Tears of Avia Review

There will be tears alright.

Tears of Avia takes you to a quiet town within the world of Estera, a town that is quickly invaded by monsters, because of course it is. It also turns out that you’re the Seeker, a being capable of finding the titular Tears, and that’s a pretty good thing, because some ancient demon is also trying to find them.

So it’s up to you to venture forth and scour the world for them, finding new members to add to your party along the way, chatting with NPCs and embarking into battle via the portal in each town once you have a heading. The story is all very typical fantasy RPG fare and slim on surprises, but it’s handled well enough not to detract from the game as a whole.

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Tears of Avia’s gameplay is very firmly in the turn-based strategy camp; think Fire Emblem or XCOM, just without the same levels of polish. You manage your team by visiting a town’s tavern, picking and choosing which units you wish to use in each battle, stepping out from the spawning portal to move and attack on your turn before watching the enemy take theirs.

Here the game does a few interesting things, beginning with party compositions. You can pick a single member from your party to fight the entire battle should you wish, or stagger the additions throughout a battle. Secondly, as long as you only do each once per turn, you can move and attack in any order, creating a lot more strategic opportunities in battle for the player.

Another great design decision lies in the simple skill system. As you level your characters and unlock more of their skill tree, you tcan hen pick your loadout of abilities before each battle. Then, with each skill having a cool down timer between uses, you have to carefully consider which attacks you use each turn or you can end up with a character that’s temporarily useless.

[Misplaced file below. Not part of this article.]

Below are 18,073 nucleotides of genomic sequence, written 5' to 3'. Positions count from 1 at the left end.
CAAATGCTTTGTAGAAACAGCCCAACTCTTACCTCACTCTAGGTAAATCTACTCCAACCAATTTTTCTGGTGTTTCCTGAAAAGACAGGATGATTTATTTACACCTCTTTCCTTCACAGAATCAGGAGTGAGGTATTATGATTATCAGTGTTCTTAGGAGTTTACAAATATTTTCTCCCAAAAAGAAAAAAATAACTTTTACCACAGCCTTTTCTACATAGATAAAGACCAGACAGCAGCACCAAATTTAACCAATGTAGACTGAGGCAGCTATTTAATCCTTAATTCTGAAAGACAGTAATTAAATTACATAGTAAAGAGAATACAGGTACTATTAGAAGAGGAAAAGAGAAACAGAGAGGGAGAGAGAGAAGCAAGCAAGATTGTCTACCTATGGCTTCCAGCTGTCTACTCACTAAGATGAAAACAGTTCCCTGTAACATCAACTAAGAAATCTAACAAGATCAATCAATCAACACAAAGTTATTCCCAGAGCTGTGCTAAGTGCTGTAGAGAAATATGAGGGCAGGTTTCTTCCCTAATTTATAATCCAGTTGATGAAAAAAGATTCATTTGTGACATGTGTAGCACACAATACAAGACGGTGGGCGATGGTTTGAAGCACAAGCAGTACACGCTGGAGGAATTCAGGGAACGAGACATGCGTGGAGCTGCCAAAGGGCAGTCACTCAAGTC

These skills can also be levelled up using resources you can purchase in the towns, giving them reduced cooldowns or increased potency, among other things. The skill system also creates its own challenges in terms of your loadout. You can only have a certain number of skills equipped, so you have to decide which would be the best for any given scenario or battle.

The inventory system here is a barebones affair, but it works really well, with each character having a slot for a weapon and another for an accessory, switching them in and out being as simple as a click. Most battles drop weapons and accessories better than those you can buy, with some needing identifying to uncover the passive abilities, but nothing more complicated than that.

Tears of Avia is not without its problems, especially when it comes to the combat. Firstly, it is a very slow process, even when pressing buttons to speed it up, and especially on large maps as each character can only move so fast. Secondly, with characters and enemies looking fairly similar, it’s far too easy to accidentally kill your allies with AOE attacks with no warning.

Outside the combat, there’s more issues, even if they’re mostly minor things. For instance, in the towns it’s almost impossible to orient yourself with the faded icons around the edge of the screen denoting key elements instead of, you know, a map of any kind. Also, there isn’t adequate explanation of a lot of the game elements. It shouldn’t impact you too badly, but it’s no less of an issue.

Aesthetically, Tears of Avia continues to be a mixed bag in all senses of the word. The sound design itself is mostly solid, with the limited range of music all hitting the right way, but the visuals are just wildly inconsistent. Some of the character designs are great, such as Momoko, then there are others like Raul that just don’t seem to line up with the visual design of the rest of the characters.

These inconsistencies are evened out somewhat in the combat view, but character interactions make the difference in quality very noticeable. Also, the animations are incredibly rough throughout, especially in the combat. Thankfully, there is an option to turn attack animations off and I couldn’t recommend this more. It cannot be overstated how rough the attacks look at times!

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Summary
There’s a lot of depth to the combat and managing your party in Tears of Avia, whilst still remaining user friendly. However, while the effort put into the game's design can't be denied, it has a large amount of problems and rough edges. If you can get past the initial lacklustre visuals and pacing issues, Tears of Avia is a solid turn-based strategy world to explore.
Good
  • Surprising depth
  • Decent, if typical, story
  • Simple systems
Bad
  • Lacklustre visuals
  • Rough animations
  • Painfully slow gameplay
6